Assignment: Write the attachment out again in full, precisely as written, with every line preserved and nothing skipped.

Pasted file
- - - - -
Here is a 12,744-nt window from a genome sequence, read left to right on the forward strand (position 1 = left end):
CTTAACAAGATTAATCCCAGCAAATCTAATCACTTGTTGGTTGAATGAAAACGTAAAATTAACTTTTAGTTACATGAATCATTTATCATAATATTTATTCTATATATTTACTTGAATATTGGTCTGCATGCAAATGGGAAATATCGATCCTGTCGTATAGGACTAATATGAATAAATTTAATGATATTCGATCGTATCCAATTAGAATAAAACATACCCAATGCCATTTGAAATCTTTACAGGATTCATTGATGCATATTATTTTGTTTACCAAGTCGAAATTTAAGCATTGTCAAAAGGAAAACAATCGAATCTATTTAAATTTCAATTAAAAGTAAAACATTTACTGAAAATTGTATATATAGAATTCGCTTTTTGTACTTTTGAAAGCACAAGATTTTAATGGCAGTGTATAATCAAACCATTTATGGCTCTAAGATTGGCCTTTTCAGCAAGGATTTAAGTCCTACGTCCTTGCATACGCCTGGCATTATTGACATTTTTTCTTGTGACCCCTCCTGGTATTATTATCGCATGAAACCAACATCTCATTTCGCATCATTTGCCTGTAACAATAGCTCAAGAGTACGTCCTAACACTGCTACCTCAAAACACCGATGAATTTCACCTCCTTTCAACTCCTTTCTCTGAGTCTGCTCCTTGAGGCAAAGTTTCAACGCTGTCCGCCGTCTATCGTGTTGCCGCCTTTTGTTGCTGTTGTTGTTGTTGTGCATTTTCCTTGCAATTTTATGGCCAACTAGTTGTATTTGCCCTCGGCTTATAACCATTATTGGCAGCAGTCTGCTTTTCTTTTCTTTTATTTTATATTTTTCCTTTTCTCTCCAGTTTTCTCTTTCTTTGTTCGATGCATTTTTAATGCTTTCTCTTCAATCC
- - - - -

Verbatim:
Here is a 12,744-nt window from a genome sequence, read left to right on the forward strand (position 1 = left end):
CTTAACAAGATTAATCCCAGCAAATCTAATCACTTGTTGGTTGAATGAAAACGTAAAATTAACTTTTAGTTACATGAATCATTTATCATAATATTTATTCTATATATTTACTTGAATATTGGTCTGCATGCAAATGGGAAATATCGATCCTGTCGTATAGGACTAATATGAATAAATTTAATGATATTCGATCGTATCCAATTAGAATAAAACATACCCAATGCCATTTGAAATCTTTACAGGATTCATTGATGCATATTATTTTGTTTACCAAGTCGAAATTTAAGCATTGTCAAAAGGAAAACAATCGAATCTATTTAAATTTCAATTAAAAGTAAAACATTTACTGAAAATTGTATATATAGAATTCGCTTTTTGTACTTTTGAAAGCACAAGATTTTAATGGCAGTGTATAATCAAACCATTTATGGCTCTAAGATTGGCCTTTTCAGCAAGGATTTAAGTCCTACGTCCTTGCATACGCCTGGCATTATTGACATTTTTTCTTGTGACCCCTCCTGGTATTATTATCGCATGAAACCAACATCTCATTTCGCATCATTTGCCTGTAACAATAGCTCAAGAGTACGTCCTAACACTGCTACCTCAAAACACCGATGAATTTCACCTCCTTTCAACTCCTTTCTCTGAGTCTGCTCCTTGAGGCAAAGTTTCAACGCTGTCCGCCGTCTATCGTGTTGCCGCCTTTTGTTGCTGTTGTTGTTGTTGTGCATTTTCCTTGCAATTTTATGGCCAACTAGTTGTATTTGCCCTCGGCTTATAACCATTATTGGCAGCAGTCTGCTTTTCTTTTCTTTTATTTTATATTTTTCCTTTTCTCTCCAGTTTTCTCTTTCTTTGTTCGATGCATTTTTAATGCTTTCTCTTCAATCC